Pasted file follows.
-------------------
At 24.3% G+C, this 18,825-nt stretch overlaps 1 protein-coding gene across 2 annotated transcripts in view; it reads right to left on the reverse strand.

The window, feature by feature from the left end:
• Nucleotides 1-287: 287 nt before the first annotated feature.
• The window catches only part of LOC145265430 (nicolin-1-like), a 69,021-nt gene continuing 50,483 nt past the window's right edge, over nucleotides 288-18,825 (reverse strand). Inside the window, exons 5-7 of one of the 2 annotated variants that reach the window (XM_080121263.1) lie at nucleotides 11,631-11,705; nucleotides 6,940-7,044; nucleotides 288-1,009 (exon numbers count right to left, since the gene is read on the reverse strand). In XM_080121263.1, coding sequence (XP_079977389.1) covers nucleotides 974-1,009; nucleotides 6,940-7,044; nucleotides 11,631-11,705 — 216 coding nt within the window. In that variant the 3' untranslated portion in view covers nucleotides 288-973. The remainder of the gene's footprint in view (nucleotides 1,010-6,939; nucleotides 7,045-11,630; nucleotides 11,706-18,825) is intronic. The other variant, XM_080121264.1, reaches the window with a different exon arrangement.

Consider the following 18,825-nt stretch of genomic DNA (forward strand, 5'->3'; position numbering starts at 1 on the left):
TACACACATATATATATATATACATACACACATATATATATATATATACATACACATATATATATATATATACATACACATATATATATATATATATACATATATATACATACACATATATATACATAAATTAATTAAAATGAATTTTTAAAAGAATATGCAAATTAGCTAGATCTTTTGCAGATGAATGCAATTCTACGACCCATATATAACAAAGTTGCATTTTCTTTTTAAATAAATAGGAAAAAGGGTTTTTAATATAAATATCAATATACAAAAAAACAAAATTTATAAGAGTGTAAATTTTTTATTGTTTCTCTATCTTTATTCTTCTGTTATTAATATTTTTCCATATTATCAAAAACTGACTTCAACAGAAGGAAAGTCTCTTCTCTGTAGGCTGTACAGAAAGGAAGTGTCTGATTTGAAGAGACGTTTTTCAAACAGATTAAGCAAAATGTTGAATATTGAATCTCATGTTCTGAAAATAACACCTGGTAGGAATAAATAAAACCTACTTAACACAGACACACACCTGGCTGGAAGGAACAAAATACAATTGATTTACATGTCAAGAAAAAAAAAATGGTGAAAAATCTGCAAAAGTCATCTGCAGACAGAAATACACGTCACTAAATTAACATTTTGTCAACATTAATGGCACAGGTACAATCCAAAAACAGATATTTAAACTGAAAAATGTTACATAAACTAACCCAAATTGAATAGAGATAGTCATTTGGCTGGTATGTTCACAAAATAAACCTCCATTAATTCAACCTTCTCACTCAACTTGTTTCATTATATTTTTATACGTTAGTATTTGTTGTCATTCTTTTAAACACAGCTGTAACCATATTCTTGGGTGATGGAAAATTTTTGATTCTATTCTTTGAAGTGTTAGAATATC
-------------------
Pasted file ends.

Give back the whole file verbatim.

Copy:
At 24.3% G+C, this 18,825-nt stretch overlaps 1 protein-coding gene across 2 annotated transcripts in view; it reads right to left on the reverse strand.

The window, feature by feature from the left end:
• Nucleotides 1-287: 287 nt before the first annotated feature.
• The window catches only part of LOC145265430 (nicolin-1-like), a 69,021-nt gene continuing 50,483 nt past the window's right edge, over nucleotides 288-18,825 (reverse strand). Inside the window, exons 5-7 of one of the 2 annotated variants that reach the window (XM_080121263.1) lie at nucleotides 11,631-11,705; nucleotides 6,940-7,044; nucleotides 288-1,009 (exon numbers count right to left, since the gene is read on the reverse strand). In XM_080121263.1, coding sequence (XP_079977389.1) covers nucleotides 974-1,009; nucleotides 6,940-7,044; nucleotides 11,631-11,705 — 216 coding nt within the window. In that variant the 3' untranslated portion in view covers nucleotides 288-973. The remainder of the gene's footprint in view (nucleotides 1,010-6,939; nucleotides 7,045-11,630; nucleotides 11,706-18,825) is intronic. The other variant, XM_080121264.1, reaches the window with a different exon arrangement.

Consider the following 18,825-nt stretch of genomic DNA (forward strand, 5'->3'; position numbering starts at 1 on the left):
TACACACATATATATATATATACATACACACATATATATATATATATACATACACATATATATATATATATACATACACATATATATATATATATATACATATATATACATACACATATATATACATAAATTAATTAAAATGAATTTTTAAAAGAATATGCAAATTAGCTAGATCTTTTGCAGATGAATGCAATTCTACGACCCATATATAACAAAGTTGCATTTTCTTTTTAAATAAATAGGAAAAAGGGTTTTTAATATAAATATCAATATACAAAAAAACAAAATTTATAAGAGTGTAAATTTTTTATTGTTTCTCTATCTTTATTCTTCTGTTATTAATATTTTTCCATATTATCAAAAACTGACTTCAACAGAAGGAAAGTCTCTTCTCTGTAGGCTGTACAGAAAGGAAGTGTCTGATTTGAAGAGACGTTTTTCAAACAGATTAAGCAAAATGTTGAATATTGAATCTCATGTTCTGAAAATAACACCTGGTAGGAATAAATAAAACCTACTTAACACAGACACACACCTGGCTGGAAGGAACAAAATACAATTGATTTACATGTCAAGAAAAAAAAAATGGTGAAAAATCTGCAAAAGTCATCTGCAGACAGAAATACACGTCACTAAATTAACATTTTGTCAACATTAATGGCACAGGTACAATCCAAAAACAGATATTTAAACTGAAAAATGTTACATAAACTAACCCAAATTGAATAGAGATAGTCATTTGGCTGGTATGTTCACAAAATAAACCTCCATTAATTCAACCTTCTCACTCAACTTGTTTCATTATATTTTTATACGTTAGTATTTGTTGTCATTCTTTTAAACACAGCTGTAACCATATTCTTGGGTGATGGAAAATTTTTGATTCTATTCTTTGAAGTGTTAGAATATC